If you're at all bothered by lovey-dovey couples who talk alike, you'll be maddened to learn that scientific findings justify their public display of cutesy couples communication.
A new study says that happy couples mimic each other's speech and writing patterns, and although there's a lot to be said for non-verbal cues, most people will admit that a blissful couplehood won't last long without the regular exchange of words in some form. 10 Things Happy Couples Talk About
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A quick disclaimer: science thinks that the "opposites attract" theory is bull. Remember our discussion on how similar fighting styles may help to prevent divorce? Effective couples communication usually begins with singles who were attracted to someone whose communicative style mimicked their own in the first place.
Combine conventional wisdom and other studies on couples communication, and the new findings on "language style matching" suggest that shared expressions reflect the happiness of a couple who already have a comparable grasp of vocabulary and syntax. So it's not as if someone who talks like Snooki will develop Oscar Wilde-ian eloquence after dating someone with that caliber of wit. Dating: Do I Talk Too Much?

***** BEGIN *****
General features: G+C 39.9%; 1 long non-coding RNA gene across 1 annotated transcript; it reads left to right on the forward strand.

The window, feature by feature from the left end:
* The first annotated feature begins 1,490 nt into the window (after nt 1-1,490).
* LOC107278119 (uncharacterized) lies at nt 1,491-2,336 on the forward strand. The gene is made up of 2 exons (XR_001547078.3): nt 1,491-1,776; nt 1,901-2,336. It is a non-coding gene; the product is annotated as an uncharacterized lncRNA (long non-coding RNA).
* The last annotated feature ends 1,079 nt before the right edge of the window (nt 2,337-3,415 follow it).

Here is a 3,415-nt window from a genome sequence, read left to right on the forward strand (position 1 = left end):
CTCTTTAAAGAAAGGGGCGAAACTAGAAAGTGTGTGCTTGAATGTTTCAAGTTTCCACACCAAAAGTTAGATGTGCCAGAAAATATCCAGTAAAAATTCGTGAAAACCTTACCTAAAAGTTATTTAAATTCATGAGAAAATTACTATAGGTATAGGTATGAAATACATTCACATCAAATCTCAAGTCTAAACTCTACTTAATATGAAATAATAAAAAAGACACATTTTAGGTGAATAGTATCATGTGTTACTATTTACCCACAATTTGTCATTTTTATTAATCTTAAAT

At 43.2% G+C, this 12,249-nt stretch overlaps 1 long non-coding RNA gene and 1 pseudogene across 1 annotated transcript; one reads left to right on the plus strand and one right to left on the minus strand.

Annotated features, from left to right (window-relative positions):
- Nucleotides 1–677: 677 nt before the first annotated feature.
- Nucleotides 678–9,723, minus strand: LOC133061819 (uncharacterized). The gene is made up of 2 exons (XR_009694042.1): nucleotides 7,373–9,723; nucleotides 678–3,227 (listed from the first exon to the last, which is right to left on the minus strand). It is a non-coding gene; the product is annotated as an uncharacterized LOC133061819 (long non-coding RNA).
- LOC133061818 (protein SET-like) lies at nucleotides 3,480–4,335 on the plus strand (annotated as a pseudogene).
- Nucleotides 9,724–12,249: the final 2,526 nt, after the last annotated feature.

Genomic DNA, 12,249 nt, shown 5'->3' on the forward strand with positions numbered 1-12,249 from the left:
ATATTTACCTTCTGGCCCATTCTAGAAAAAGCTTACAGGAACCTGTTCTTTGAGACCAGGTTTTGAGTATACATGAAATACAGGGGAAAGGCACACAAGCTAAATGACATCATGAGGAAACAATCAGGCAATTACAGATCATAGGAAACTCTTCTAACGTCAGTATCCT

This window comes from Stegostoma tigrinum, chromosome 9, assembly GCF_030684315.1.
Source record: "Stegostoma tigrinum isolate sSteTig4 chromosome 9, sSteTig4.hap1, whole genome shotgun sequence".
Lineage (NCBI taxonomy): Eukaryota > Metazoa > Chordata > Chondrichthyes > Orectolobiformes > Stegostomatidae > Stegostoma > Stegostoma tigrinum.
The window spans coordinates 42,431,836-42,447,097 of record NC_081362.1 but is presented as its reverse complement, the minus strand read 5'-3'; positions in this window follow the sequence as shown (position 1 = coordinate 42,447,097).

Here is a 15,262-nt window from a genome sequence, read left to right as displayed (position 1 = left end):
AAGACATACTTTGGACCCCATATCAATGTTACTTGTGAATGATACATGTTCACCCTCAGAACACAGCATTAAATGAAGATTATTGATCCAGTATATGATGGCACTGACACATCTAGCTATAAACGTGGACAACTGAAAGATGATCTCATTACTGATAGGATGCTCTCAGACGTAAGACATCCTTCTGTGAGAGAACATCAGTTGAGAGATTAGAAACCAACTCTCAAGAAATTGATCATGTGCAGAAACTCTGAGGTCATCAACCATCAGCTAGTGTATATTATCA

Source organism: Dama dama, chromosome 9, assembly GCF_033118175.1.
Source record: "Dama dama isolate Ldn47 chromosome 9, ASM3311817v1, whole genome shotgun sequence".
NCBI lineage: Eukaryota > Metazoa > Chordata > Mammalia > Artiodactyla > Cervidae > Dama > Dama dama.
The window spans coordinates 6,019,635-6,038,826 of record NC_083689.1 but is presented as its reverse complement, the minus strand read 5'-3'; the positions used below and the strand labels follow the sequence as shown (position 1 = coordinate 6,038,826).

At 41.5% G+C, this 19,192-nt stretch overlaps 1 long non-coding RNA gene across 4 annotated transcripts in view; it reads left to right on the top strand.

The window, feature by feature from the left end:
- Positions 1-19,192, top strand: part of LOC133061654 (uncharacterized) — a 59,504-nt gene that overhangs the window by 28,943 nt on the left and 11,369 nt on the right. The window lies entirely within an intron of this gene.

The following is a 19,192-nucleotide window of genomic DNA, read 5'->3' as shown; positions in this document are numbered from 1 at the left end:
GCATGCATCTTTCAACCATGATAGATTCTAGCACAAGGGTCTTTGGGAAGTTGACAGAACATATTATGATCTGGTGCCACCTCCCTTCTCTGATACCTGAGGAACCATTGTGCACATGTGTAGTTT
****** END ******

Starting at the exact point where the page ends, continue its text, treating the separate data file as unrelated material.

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To monitor the language use of couples, researchers studied everyone from college students to famous poets who were romantically involved. Poets Sylvia Plath and Ted Hughes were among the most well-known examples. Plath and Hughes' passionate relationship crashed after Plath discovered her husband's infidelity. Scientists analyzed their respective poetry to find that their writing styles were less of a match than those of Elizabeth Barrett (of "How Do I Love Thee?" fame) and Robert Browning, for example. As the story goes, Browning and Barrett eloped after a secret courtship. Barrett, who was six years older than Browning and mildly handicapped, was floored by the handsome poet's interest in her. Not surprisingly, the couple stayed together till death did them part. Love Letters Made Easy
We hope that researchers will conduct a more in-depth version of this study on couples with different educational backgrounds, first languages or dialects. Do Americans who marry Brits tend to replace "apartment" with "flat?" If Marge and Homer were a real-life couple, would Marge start saying "d'oh!" all the time?